(514-09-14) Straight Outta Totnes
Summary: Sir Elrick sends a Cornwallish knight flying.
Date: 514-09-14
Related: N/A

NPC played by


Elrick checked his tourney of 7, he rolled 15.

Elrick checked his lance of 15, he rolled 10.

Eirian makes a check for Average Knight Lance at 15, she rolled 4.

Elrick rolls 6d6 and gets (4 6 2 6 2 2) for a total of: (22)

Eirian makes a check for Average Knight Horsemanship at 15, she rolled 19.

With his reprieve from the Dorset front at an end, Elrick is tasked with another necessary event that he must attend to and this one would be the Summer tourney. Though his focus is on the Dorset front these days, a knight must still make a showing at these types of affairs to make his name known and the name of his house. Wearing a surcoat of Laverstock colors, the young knight is set for his turn at the tilts. Beneath the surcoat is his protective gear, a set of reinforced chainmail that has fully repaired for use.

He leads his horse to his end of the list and then unburdens his charger with the three blunted lances that he has prepared for this event. Stabbing them into the ground, he then mounts up on Havok, settling into the saddle. It appears his mood is less than stellar, no doubt not as focused as he was during the Pendragon's Wedding Tourney. A half-hearted salute is offered to the crowd before he reaches over and pulls free one of the pinned lances. He offers the knight he is supposed to face a respectful nod and then slips on his bucket helm.

The hour's tilt is announced by the shout of a crier, already hoarse from announcing many of the young knights from the bumper crop of 489 to 495. "Sir Llwyd of Totnes!" he calls, and this alone stirs interest from the crowds fanning themselves in the dusty tourney field. So many horses have churned up the dirt, and the warm September afternoon is already somewhat horrific for allergies. Pollen floats around on the air, and for some equines and courtiers, this is miserable. Llwyd of Totnes is a rather dark fellow, face pointed and sallow under his helmet, and he wears the marks of many encounters on his oft repaired chain. His shield is a solid kite, his spears of wood and blunted for the tourney, handed up to and prepared by a squire with hair so pale a blond as to be white. He guides his charger to the tilt bar, hoisting up the lance in a strong, firm salute. The marshal, Sir Haxton, finishes conferring with another official and shoos the squires and helpers off the field, leaving Llwyd to impatiently wait. He can almost be heard tapping the inside of his shield.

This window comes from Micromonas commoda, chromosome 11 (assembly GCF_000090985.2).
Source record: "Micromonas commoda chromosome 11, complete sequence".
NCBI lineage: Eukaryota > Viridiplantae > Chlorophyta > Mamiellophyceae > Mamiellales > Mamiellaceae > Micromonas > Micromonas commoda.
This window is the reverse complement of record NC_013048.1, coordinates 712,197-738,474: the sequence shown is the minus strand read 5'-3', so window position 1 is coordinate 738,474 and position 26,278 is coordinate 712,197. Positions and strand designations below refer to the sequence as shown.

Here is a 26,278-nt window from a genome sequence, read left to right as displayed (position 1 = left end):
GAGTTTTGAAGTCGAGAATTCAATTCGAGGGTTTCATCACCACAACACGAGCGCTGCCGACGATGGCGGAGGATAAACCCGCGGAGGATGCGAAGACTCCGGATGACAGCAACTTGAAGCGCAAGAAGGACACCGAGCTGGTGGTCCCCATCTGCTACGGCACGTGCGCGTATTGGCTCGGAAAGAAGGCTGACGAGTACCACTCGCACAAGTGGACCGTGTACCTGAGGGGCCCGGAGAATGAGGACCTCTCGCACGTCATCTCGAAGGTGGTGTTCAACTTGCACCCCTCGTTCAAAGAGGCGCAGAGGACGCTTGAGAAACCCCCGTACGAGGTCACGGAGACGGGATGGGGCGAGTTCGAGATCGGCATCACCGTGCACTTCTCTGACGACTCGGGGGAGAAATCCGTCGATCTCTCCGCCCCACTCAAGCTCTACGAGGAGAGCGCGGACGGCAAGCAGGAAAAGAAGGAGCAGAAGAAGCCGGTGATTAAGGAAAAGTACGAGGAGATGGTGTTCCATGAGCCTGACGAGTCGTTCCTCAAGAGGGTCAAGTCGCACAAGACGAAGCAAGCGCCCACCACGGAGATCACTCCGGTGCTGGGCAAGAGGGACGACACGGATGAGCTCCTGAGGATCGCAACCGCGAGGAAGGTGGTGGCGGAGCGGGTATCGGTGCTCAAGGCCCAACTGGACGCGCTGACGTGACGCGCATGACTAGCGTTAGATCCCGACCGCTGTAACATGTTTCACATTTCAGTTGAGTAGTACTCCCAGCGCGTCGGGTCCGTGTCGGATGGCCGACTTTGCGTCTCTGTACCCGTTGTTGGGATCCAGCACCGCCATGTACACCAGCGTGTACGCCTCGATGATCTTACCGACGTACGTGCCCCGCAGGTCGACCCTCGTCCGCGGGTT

The flag flies high, lifted by Sir Haxton. Almost immediately Llwyd spurs his horse into a full charge rushing at the line. Its gait jars him up and down in the saddle, and the crowd shrieks its acclaim and excitement. He struggles to hold the lance down and the shield close to his body in the cavalry charge but clearly the Cornwallish knight favours his lance to his defense. And it may cost him dear.

Once the signal flag is raised, Elrick spurs his own charger into motion as well and both rider and steed gain speed. The thunder of hooves hammering into the packed dirt is a very familiar sound for all spectators. Though the Laverstock may have been lackluster in his presentation, his focus once they start charging at each other is evident. Leaning forward in his saddle, his lance remains raised until the right moment where he brings it down with a controlled descent. Elrick's strike is true, the tip of his blunted lance hammering into Sir Llwyd's shield with a punishing force while he weathers the counterblow with ease. When he slows Havok at the other end of the lane, he wheels his charger about and trots the horse towards the fallen knight to see if the man has been injured or not.

In a blur the action happens. Wood cracks off chain mail and earns a grunt from the Cornwallish man. He shudders with the violence of the impact rolling up his side, throwing him off balance. His own lance cracks on Elrick's shoulder and diverts under his arm, finding that open space and veering down. Llwyd releases the weapon and hauls on the reins to slow his foundering horse, but the force of the collision skews him badly in the saddle. His foot catches and he drags from the back, crashing down behind the rearing animal. All at once his queerly pale squire comes running out, arms pumping at his sides. The groans and cheers mingle together in a wave of sound as the dazed man sits up slowly, favouring his side. He puts his fist to the forming bruise and salutes them, showing all is rather well. "Yield," he says, to Sir Haxton's ringing cry, "The tilt to Sir Elrick de Laverstock!"

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